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[Review] Drugdealer @ Corner Hotel, Melbourne 09/03/2023

The enigma that is Drugdealer, is a true ode to the gems of the 1970s. The brainchild of Los Angeles-based multi-instrumentalist and composer Michael Collins. I was a fan of Collins previous project Silk Rhodes, with it’s focus on groovy delicate soul, and was extremely keen to catch the larger folk rock end of his mind in Drugdealer. The Corner Hotel, a classic venue in Richmond, was packed with Lennon-esq young men on Thursday night, eager to step back to the seventies for a night of classic yacht rock and groovy balladry.

One could accidentally assume Drugdealer to be peers of Steely Dan, The Doobie Brothers, Looking Glass or Bill Withers, but you’d be surprised to find release dates in the mid to late 2010s. And the best part of this: the band knows it, and we’re all invited to be in on the joke. This made for a night that was equally musically joyous and hilarious.

Opening for the band was Tex Crick, an Aussie singer-songwriter and keyboard player, and recent entry to Mac Demarco’s aptly titled record label Mac’s Record Label. He warmed us up with soft electric piano ballads, backed with a simple groovy drum machine, and a few friendly guitar lines from his single bandmate. Key tracks Peaches & Cream and Here We Go led the tight set, helping the packed crowd wind down and prepare for the laid-back evening.

With curtains closed, a bizarre news report announced the beginning of Drugdealer’s set. This described a recent controversy that apparently the band had run over a pack of quokkas while escaping a previous gig, which was allegedly only the most recent crime our stars had perpetrated. This was of course, just the first of many strange jokes to come.

The curtains parted, and Michael Collins welcomed us to the Drugdealer show. He told us this was his first time in Japan, “so Kawaii”, and that it was pleasant to be around such a simple people. This set the tone for what was a constant back and forth of true musicianship contrasted with bizarre humour for the following hour.

Largely playing keys and some guitar, Collins and bandmate Sasha Winn shared lead vocal duties, taking turns to play through the set, but the jokes were all Collins. He introduced us to the song Mad World, which was of course actually the hit Madison, the opener of their recent 2022 record Hiding In Plain Sight. Even namedropping controversial Aussie radio station Triple J during another track, no opportunity for goofiness was missed.

The tight engineering of the seventies drums on the records was not missed in the live setting, with just as much dry punchiness heard, and not a beat was out of the pocket. The guitarists and bassist grooved along to the beat, and our singers rode the waves with soft sweet melodies.

Highlights of the set included The End Of Comedy, Suddenly and Hard Dreaming Man, but my favourite track was of course Honey from the 2019 album Raw Honey. Such beautiful harmonies and vocal lines were not missed in the live rendition.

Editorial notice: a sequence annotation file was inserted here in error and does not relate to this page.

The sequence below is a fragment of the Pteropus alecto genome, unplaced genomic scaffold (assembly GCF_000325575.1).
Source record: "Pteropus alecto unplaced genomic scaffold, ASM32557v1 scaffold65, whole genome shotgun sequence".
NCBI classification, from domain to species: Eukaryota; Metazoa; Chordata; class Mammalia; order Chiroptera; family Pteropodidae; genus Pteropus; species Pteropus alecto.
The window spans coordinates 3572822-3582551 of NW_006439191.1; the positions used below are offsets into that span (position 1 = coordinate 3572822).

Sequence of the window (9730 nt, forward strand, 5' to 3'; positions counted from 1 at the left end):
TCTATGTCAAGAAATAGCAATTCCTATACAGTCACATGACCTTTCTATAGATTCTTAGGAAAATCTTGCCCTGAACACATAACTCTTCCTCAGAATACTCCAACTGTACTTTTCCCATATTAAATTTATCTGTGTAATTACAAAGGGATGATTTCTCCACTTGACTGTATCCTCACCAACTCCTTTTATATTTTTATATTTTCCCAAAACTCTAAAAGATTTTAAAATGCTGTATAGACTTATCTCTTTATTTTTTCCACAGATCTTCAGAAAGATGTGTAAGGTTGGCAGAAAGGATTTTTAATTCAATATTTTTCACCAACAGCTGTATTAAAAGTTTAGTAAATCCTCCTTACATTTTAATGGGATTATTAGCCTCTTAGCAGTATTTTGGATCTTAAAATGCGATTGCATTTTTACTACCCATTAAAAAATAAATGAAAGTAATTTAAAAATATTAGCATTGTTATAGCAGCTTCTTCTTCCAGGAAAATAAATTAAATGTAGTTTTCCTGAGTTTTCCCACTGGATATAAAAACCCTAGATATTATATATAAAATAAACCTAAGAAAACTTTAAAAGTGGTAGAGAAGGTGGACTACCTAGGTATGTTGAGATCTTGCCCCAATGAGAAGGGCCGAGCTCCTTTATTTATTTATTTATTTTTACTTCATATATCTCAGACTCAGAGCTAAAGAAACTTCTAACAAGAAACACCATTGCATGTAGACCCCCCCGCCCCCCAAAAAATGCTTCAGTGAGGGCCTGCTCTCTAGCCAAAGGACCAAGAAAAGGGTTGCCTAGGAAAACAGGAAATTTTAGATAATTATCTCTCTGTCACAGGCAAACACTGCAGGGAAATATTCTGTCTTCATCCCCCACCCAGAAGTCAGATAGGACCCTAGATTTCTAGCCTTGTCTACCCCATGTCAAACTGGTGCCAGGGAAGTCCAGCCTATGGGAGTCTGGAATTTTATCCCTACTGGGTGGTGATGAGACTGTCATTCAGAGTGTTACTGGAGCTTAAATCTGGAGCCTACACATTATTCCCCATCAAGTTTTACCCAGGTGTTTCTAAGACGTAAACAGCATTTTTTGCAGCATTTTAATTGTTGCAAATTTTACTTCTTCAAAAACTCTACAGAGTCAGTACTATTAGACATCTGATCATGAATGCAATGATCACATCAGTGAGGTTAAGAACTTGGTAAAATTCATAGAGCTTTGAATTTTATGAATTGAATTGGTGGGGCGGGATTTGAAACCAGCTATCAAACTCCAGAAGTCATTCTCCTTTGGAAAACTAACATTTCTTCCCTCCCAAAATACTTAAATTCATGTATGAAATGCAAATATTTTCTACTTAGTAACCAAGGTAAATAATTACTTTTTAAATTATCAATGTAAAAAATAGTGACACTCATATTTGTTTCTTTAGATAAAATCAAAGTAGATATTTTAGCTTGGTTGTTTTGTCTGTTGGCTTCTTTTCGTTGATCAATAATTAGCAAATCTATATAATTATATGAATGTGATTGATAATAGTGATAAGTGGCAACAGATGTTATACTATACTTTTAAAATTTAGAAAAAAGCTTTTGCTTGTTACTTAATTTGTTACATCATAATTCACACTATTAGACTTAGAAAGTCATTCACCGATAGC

While the band is certainly self-aware of their throwback and potentially dad-rock tendencies, don’t let them sell themselves short – they’re a killer live band, with a set of gorgeous groovy rockers sure to get you dancing and smiling any day of the week.

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[Review] Bon Iver @ Sidney Myer Music Bowl, Melbourne 4/02/2023

Bon Iver, the indie folk band and cultural darling led by Wisconsin native Justin Vernon, is a perfect example of change. Good artists are consistent, but great artists grow. On Saturday night at the Bowl, we were blessed with a career spanning, genre defying setlist full of powerful beauty.

Sidney Myer was full of eager fans by the time I arrived, patiently waiting to experience the serenade of love and pain that is Bon Iver. Many fans packed the grass area, with picnic rugs, chairs and plenty of cuddles. The energy was warm and compassionate, a harmony with the music to come.

Joining Bon Iver was the Sydney singer-songwriter and lush electronica artist Sophie Payten, performing under the name Gordi. A perfect match to the headliners energy, Gordi mixed elements of folk guitar balladry with spacey loops of modular synthesis and delicate self-harmony. Beautiful tracks that highlighted the set included Extraordinary Life and Way I Go. It is truly rare to experience a keenly picked match such as these two artists.

Taking the stage to a packed crowd, the main act begun. Bon Iver opened with Lump Sum, the second track from their 2008 debut album For Emma, Forever Ago. The early fusion of a low pulsing kick under the layered delicate vocals and strained acoustic guitar represents all that was and will be of the project, with the focus on memory, love, pain, beauty and peace. This defining album, which was written and recorded in isolation, puts the key themes on display.